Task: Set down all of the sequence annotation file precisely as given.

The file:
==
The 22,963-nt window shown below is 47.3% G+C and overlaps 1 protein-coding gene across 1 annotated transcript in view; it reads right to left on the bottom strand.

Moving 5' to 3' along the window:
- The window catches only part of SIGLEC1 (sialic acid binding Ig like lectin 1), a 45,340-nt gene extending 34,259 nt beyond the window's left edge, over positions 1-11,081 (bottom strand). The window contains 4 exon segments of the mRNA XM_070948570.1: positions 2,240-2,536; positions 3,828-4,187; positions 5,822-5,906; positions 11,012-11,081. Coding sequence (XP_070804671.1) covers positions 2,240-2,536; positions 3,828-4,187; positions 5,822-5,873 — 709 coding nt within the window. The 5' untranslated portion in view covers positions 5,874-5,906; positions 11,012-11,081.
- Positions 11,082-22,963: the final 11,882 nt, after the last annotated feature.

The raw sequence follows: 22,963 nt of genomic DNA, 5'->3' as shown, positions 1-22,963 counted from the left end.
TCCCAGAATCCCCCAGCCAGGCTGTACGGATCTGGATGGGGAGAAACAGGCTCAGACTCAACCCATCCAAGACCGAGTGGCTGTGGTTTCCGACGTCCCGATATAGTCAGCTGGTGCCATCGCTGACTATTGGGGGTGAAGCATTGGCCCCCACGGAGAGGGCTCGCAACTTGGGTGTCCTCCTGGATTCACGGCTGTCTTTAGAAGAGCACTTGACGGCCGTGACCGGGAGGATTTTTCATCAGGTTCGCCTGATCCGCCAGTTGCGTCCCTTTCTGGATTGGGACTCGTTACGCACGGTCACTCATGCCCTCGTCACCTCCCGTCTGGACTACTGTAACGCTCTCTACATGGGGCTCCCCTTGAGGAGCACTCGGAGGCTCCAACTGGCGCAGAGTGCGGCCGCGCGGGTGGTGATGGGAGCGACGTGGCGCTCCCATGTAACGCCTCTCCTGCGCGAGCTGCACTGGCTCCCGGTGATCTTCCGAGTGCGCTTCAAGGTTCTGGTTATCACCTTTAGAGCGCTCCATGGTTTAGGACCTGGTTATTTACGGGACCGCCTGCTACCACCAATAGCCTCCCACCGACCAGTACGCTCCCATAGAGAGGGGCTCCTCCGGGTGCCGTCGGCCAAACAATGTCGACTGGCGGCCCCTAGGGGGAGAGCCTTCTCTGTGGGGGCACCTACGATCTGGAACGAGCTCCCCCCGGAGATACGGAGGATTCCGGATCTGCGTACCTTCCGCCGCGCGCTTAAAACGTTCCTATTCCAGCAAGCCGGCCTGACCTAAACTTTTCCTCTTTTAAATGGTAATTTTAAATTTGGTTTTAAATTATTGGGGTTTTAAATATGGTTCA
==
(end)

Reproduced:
The 22,963-nt window shown below is 47.3% G+C and overlaps 1 protein-coding gene across 1 annotated transcript in view; it reads right to left on the bottom strand.

Moving 5' to 3' along the window:
- The window catches only part of SIGLEC1 (sialic acid binding Ig like lectin 1), a 45,340-nt gene extending 34,259 nt beyond the window's left edge, over positions 1-11,081 (bottom strand). The window contains 4 exon segments of the mRNA XM_070948570.1: positions 2,240-2,536; positions 3,828-4,187; positions 5,822-5,906; positions 11,012-11,081. Coding sequence (XP_070804671.1) covers positions 2,240-2,536; positions 3,828-4,187; positions 5,822-5,873 — 709 coding nt within the window. The 5' untranslated portion in view covers positions 5,874-5,906; positions 11,012-11,081.
- Positions 11,082-22,963: the final 11,882 nt, after the last annotated feature.

The raw sequence follows: 22,963 nt of genomic DNA, 5'->3' as shown, positions 1-22,963 counted from the left end.
TCCCAGAATCCCCCAGCCAGGCTGTACGGATCTGGATGGGGAGAAACAGGCTCAGACTCAACCCATCCAAGACCGAGTGGCTGTGGTTTCCGACGTCCCGATATAGTCAGCTGGTGCCATCGCTGACTATTGGGGGTGAAGCATTGGCCCCCACGGAGAGGGCTCGCAACTTGGGTGTCCTCCTGGATTCACGGCTGTCTTTAGAAGAGCACTTGACGGCCGTGACCGGGAGGATTTTTCATCAGGTTCGCCTGATCCGCCAGTTGCGTCCCTTTCTGGATTGGGACTCGTTACGCACGGTCACTCATGCCCTCGTCACCTCCCGTCTGGACTACTGTAACGCTCTCTACATGGGGCTCCCCTTGAGGAGCACTCGGAGGCTCCAACTGGCGCAGAGTGCGGCCGCGCGGGTGGTGATGGGAGCGACGTGGCGCTCCCATGTAACGCCTCTCCTGCGCGAGCTGCACTGGCTCCCGGTGATCTTCCGAGTGCGCTTCAAGGTTCTGGTTATCACCTTTAGAGCGCTCCATGGTTTAGGACCTGGTTATTTACGGGACCGCCTGCTACCACCAATAGCCTCCCACCGACCAGTACGCTCCCATAGAGAGGGGCTCCTCCGGGTGCCGTCGGCCAAACAATGTCGACTGGCGGCCCCTAGGGGGAGAGCCTTCTCTGTGGGGGCACCTACGATCTGGAACGAGCTCCCCCCGGAGATACGGAGGATTCCGGATCTGCGTACCTTCCGCCGCGCGCTTAAAACGTTCCTATTCCAGCAAGCCGGCCTGACCTAAACTTTTCCTCTTTTAAATGGTAATTTTAAATTTGGTTTTAAATTATTGGGGTTTTAAATATGGTTCA